Japan’s Great Stagnation

Japan’s Great Stagnation

Forging Ahead, Falling Behind

W. R. Garside

This timely book presents a critical examination of the developmental premises of Japan’s high-growth success and its subsequent drift into recession, stagnation and piecemeal reform. The country, which within a few decades of wartime defeat mounted a serious challenge to American hegemony, appeared incapable of fully adjusting to shifting economic circumstance once the impulses of catch-up growth and the good fortune of an accommodating international environment faded.

Chapter 6: Funding a Recovery: The Impact and Fate of Fiscal Policy, 1990–97

W. R. Garside

Subjects: asian studies, asian economics, asian politics and policy, economics and finance, asian economics, economic psychology, political economy, politics and public policy, asian politics, political economy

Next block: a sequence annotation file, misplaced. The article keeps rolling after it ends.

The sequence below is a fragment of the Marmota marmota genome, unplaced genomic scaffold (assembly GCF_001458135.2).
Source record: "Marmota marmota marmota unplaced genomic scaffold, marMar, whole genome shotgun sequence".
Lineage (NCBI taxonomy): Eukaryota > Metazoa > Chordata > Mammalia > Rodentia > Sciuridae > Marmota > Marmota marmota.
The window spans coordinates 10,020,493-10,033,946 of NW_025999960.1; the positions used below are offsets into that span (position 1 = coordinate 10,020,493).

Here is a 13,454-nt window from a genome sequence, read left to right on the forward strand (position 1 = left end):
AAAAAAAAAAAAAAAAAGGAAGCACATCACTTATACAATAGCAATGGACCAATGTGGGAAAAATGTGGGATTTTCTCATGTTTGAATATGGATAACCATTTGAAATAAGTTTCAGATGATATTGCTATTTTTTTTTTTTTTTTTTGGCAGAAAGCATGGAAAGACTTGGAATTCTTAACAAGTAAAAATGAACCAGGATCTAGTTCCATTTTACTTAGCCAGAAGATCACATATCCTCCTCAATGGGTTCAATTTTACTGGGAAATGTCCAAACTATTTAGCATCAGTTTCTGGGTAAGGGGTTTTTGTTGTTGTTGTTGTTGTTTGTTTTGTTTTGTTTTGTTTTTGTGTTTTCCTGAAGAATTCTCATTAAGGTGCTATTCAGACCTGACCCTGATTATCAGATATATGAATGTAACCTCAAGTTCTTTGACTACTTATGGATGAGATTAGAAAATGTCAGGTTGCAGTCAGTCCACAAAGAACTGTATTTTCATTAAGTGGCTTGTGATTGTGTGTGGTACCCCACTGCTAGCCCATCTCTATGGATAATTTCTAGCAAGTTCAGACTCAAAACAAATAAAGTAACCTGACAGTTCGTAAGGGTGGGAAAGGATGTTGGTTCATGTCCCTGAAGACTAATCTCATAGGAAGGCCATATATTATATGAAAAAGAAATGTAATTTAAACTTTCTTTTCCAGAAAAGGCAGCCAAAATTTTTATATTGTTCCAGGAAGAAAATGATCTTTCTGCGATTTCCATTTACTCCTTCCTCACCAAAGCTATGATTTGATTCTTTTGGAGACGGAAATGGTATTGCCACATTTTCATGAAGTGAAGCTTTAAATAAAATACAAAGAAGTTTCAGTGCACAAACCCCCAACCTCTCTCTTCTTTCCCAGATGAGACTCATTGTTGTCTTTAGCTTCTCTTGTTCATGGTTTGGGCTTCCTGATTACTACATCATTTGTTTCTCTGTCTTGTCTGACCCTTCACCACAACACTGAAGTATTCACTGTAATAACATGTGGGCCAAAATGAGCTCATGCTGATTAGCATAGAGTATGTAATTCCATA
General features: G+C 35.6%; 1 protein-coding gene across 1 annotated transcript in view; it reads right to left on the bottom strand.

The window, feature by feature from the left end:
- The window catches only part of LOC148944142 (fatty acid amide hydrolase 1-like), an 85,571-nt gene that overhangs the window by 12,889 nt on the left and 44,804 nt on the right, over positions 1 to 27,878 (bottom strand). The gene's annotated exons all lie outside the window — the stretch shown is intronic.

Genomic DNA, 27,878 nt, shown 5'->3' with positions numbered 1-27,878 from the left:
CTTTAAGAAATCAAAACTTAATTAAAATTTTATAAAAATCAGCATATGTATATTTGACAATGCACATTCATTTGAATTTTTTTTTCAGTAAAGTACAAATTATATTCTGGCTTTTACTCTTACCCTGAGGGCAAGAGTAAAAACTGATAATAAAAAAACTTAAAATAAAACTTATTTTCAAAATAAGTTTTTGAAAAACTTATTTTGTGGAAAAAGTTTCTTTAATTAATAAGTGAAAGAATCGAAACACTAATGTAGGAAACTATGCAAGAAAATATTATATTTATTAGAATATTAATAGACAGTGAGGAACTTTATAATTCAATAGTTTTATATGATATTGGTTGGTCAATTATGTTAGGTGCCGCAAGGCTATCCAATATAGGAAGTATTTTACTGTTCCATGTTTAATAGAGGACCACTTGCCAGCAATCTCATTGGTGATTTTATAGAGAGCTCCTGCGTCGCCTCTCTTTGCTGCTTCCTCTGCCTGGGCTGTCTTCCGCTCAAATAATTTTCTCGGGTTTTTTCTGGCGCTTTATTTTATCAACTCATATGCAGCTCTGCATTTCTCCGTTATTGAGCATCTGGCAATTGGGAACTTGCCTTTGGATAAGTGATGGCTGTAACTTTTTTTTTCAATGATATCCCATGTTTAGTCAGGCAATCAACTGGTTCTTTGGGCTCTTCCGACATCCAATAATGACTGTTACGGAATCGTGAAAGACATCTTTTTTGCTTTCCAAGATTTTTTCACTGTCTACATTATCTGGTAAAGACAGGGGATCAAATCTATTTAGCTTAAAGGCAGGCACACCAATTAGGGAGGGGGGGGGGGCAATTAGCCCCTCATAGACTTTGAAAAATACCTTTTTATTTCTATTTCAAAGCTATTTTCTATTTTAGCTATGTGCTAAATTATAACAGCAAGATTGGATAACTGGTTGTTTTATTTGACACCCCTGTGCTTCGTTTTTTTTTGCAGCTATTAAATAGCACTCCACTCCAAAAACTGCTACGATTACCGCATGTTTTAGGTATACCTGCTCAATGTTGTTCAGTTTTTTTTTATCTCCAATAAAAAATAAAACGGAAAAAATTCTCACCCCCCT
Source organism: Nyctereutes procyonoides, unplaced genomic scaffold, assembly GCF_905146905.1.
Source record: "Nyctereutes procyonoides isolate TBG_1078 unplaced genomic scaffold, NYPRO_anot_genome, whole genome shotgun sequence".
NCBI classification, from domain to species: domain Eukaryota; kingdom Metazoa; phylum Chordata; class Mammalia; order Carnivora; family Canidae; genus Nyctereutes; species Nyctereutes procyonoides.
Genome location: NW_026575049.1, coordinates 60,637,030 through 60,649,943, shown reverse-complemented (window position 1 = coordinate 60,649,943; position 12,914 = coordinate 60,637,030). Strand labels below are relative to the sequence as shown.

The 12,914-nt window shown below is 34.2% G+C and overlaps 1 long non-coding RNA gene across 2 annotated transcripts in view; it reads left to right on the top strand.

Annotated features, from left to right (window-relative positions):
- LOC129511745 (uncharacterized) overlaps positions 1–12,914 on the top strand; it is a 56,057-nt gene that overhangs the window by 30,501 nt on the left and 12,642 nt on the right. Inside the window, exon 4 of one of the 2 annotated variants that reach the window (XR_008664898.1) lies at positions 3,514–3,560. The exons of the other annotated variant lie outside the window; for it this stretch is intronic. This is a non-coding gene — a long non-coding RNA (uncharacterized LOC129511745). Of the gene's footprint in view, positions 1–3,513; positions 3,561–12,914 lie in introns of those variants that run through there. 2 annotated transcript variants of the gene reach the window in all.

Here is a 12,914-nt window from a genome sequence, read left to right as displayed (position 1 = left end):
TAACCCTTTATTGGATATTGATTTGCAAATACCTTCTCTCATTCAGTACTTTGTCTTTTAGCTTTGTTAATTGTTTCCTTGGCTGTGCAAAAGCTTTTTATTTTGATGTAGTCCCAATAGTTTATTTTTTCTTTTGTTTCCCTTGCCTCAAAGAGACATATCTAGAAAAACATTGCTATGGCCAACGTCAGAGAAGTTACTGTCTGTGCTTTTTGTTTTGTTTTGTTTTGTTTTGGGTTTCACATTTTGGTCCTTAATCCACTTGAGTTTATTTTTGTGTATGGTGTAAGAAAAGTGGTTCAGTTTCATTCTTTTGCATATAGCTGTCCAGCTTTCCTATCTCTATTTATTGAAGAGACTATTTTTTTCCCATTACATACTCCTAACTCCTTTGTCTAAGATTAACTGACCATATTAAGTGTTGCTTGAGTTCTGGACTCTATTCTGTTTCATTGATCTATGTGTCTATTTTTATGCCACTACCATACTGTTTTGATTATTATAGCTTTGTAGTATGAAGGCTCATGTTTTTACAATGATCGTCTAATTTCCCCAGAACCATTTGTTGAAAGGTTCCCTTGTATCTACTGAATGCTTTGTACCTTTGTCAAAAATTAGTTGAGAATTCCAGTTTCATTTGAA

JOBNAME: Garside PAGE: 1 SESS: 9 OUTPUT: Wed Jun 27 12:09:56 2012 6. Funding a recovery: the impact and fate of fiscal policy, 1990–97 Japan’s recession during the early 1990s was – and is – commonly regarded as being rooted in the troubled financial sector. An article published in the Nihon Keizai Shimbun newspaper on 6 December 1993 stated: ‘The current recession is a combination of the cyclical downturn following the collapse of the bubble and a structural slump due to anxiety regarding the financial system. The source of the problems lies in banks’ bad debts. The banks that are burdened by these nonperforming loans are adopting a cautious lending attitude. While the banks deny it, there is a strong discontent concerning the credit crunch, especially among small and medium enterprises.’1 Such explanations are, however, insufficient to account for either Japan’s continuing recession during the early 1990s or the more worrying slide into stagnation and deflation from 1997.2 Fluctuations in investment and aggregate demand played a determinant role. The duration and amplitude of rises in investment in Japan in the 1990s were smaller and the declines much deeper and longer than in earlier cycles, as Figure 6.1 below shows. In consequence, average investment for the decade was much lower and a cause of slower growth.3 From our perspective it is the link between growth, investment and aggregate demand from the mid-1980s that is particularly important. By then Japan had reached the technological frontier, as defined by...

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